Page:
Coaxial speakers (or three-ways) are two (or more) speakers built-in the same frame. They are cheaper than separate woofer and tweeters and also easier to install. There is no need to worry about crossovers, since they are already built-in (you might still need to add a crossover to block bass if you are using high-power amplifiers). A disadvantage of coaxial is the lack of flexibility. For example, if the coaxial is all the way in the kick panel, or door panel aiming at your feet, not your ears. Some manufacturers try to compensate for this by making adjustable tweeters. You should usually consider coaxial speakers for the back of the car, in a car audio installation, and separates for the front, unless you only have one speaker hole and don't plan to cut any more holes in the car, for the audio installation.
Separates consist of a tweeter and woofer, and [most of the time] come with an external crossover. The woofer is usually mounted in the factory hole in the door or kick panel. The tweeters can be mounted in different places. The most common place to install tweeters is towards the top front corner of the door panel, aiming (if possible) between both front seat head rests. Another popular location for tweeters is in the dash, either surface mounted, or in factory dash holes. Yet another location where tweeters are commonly mounted is in the blank plastic piece on the top front side of the doors (where the mirror is on the outside). You would have to experiment with angle and location to achieve the best possible imaging and staging.
Midbass are usually 5, 6 or 8 inch speakers that are designed to go lower in frequency and are part of a three way system with a mid and tweeter. The problem is that 3-way arrangements require more complicated crossovers. A well-balanced three-way set up will give you accurate imaging and staging. Midbass are most commonly mounted in the doors.
Subwoofers add lower frequencies to the whole system. They have to be enclosed in a box, with the exception of free air subwoofers, which use the trunk as a box. There are many different types of boxes and implementations discussed in the subwoofers section.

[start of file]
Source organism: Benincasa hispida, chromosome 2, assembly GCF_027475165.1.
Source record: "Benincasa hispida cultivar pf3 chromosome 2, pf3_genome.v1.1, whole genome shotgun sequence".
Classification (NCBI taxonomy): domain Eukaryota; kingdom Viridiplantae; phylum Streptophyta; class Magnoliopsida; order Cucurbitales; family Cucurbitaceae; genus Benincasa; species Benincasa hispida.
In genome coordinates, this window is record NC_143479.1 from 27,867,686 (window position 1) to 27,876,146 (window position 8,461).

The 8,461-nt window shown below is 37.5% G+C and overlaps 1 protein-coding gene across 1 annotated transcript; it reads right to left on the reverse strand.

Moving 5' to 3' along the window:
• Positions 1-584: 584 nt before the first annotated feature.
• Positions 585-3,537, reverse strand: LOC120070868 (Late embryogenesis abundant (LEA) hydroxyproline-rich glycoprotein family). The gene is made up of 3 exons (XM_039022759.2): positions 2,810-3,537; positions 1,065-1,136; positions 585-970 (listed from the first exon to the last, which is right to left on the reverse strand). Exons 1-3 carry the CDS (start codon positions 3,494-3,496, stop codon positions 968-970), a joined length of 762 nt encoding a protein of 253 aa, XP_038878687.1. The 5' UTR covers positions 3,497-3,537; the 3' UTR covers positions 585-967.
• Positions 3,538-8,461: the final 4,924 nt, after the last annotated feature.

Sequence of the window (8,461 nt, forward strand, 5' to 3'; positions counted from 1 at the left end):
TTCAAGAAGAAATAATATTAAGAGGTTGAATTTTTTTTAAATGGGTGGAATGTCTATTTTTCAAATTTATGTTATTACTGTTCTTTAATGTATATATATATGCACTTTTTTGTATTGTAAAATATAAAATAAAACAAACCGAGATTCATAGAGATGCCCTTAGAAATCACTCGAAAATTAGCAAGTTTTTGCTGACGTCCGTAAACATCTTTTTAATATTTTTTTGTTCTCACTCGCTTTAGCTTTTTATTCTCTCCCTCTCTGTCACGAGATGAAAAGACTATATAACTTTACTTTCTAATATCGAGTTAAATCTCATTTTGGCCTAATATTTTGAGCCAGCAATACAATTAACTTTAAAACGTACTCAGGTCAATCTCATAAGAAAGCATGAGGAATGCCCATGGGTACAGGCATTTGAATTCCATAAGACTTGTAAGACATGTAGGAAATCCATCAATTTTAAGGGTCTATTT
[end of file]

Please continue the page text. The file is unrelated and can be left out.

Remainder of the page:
A few high-end manufacturers are making horns for car audio use. Horns are very good at directing sound and have high efficiencies. Horns are usually mounted under the dash. By doing this, difference in distance from left and right speakers are greatly reduced over conventional mounting locations. Since horns play mids and highs, tweeters are not needed. Even though horns are mounted under the dash, they give great imaging. Horns cost more than conventional speakers and require customization. In many installations a good equalizer is required to compensate for their high sensitivity.
Center channels consist of a midrange speaker (3 or 4 inch) mounted in the middle of the dash (usually) on the top. Center channels play a mono (Left + Right) signal between 350 - 500 and 3500 Hertz (voice range). The purpose of the center channel is to raise the sound stage, by creating the sensation of the singers "being" in the front of the car, in a car audio installation, and not in the door panels. Center channels are hard to implement though: First, a band pass crossover is needed. Left and right channels have to be summed up. There are various commercially available center-channel processors (many with built-in amplification). The volume level of the center channel should be lower than the other speakers, since it is only supposed to make subtle changes to the total sound image